The Gottman’s conducted a six-year longitudinal study that predicted the likelihood of divorce from the first three minutes of a conflict. The couples who divorced tended to begin their discussion with a lot of negativity and blame. This, in and of itself, is not surprising. Surprisingly, they found a discussion will tend to end in a similar way to how it began. So if you start with a lot of criticism and blame, you will end up with a similar amount of negativity.
They found that when a conflict discussion starts softly, it has a much higher likelihood of finishing in a softer, happier way. The Gottman’s call this a ‘soft start-up’.
Compare, “Why didn’t you tidy the house as we agreed? You are so lazy!” to “Hey, I notice you haven’t had a chance to tidy the house yet, do you think you could have it done by 4 pm when my friends are coming?”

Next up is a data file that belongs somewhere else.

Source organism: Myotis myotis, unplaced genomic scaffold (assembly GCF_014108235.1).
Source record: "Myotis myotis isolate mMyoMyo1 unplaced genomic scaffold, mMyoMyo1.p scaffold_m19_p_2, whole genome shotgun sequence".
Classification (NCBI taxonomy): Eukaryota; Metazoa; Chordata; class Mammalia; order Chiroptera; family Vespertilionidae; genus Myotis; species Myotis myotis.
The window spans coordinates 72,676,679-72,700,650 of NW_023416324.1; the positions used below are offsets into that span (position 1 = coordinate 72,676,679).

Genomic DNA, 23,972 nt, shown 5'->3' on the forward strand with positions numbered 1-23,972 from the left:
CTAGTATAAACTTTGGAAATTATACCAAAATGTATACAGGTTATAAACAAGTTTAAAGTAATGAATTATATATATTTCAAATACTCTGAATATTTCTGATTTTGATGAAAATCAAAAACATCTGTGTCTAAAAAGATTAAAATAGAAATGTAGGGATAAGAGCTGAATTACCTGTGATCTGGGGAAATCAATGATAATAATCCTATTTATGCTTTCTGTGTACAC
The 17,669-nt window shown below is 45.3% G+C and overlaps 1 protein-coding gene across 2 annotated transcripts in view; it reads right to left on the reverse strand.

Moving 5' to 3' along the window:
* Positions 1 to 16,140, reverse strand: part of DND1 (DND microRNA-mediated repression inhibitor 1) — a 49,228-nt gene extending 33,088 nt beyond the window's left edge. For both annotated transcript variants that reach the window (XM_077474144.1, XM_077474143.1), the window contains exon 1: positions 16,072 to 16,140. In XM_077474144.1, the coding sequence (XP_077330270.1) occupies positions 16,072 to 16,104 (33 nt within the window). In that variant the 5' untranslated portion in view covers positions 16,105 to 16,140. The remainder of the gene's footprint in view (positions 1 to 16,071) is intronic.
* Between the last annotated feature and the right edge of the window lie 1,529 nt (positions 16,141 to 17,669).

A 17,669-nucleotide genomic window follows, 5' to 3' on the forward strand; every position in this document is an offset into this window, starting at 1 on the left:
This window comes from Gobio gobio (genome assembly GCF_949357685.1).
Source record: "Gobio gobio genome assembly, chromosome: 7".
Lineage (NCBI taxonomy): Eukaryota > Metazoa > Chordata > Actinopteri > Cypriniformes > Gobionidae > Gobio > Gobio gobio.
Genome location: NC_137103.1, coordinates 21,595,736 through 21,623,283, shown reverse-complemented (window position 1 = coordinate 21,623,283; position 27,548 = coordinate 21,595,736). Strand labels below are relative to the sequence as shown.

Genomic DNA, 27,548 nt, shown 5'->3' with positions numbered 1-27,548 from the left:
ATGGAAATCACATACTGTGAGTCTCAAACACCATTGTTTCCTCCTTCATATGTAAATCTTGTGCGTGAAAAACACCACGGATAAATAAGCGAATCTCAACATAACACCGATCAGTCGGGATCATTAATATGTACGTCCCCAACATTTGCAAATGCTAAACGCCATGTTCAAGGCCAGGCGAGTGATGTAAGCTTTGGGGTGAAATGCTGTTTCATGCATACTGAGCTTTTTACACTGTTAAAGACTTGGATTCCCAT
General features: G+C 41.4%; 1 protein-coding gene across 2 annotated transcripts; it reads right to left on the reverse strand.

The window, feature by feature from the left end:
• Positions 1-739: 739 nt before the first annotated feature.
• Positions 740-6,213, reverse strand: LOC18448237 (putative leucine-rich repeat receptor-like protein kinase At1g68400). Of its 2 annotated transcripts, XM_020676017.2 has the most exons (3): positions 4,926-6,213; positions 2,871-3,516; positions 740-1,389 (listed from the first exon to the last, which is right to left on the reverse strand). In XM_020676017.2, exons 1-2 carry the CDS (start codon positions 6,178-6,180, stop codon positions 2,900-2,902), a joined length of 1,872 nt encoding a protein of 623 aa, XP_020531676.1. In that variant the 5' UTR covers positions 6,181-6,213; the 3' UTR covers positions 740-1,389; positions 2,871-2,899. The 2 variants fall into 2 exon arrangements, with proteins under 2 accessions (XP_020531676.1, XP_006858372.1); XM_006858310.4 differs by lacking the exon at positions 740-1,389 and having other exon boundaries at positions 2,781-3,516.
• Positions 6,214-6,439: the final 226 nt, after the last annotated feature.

If you have tried the soft start-up version and find you are still met with negativity, Dr Gottman suggests saying something like, “I’m not trying to criticise you; I really care about you and want to be close to you.” This is a powerful way to show your partner your intention and to calm the situation down.
Next time you have a valid complaint, and you might be about to explode at your partner, try this out and see what happens.
Much love, Jen
Reference: Gottman research: “The Seven Principles for Making Marriage Work” (1999).
Gottman, J. M., Carrere, S. (1999). Predicting divorce among newlyweds from the first three minutes of a marital conflict discussion. Pam Process; 38(3), 293-301. pubmed.ncbi.nlm.nih.gov/10526767/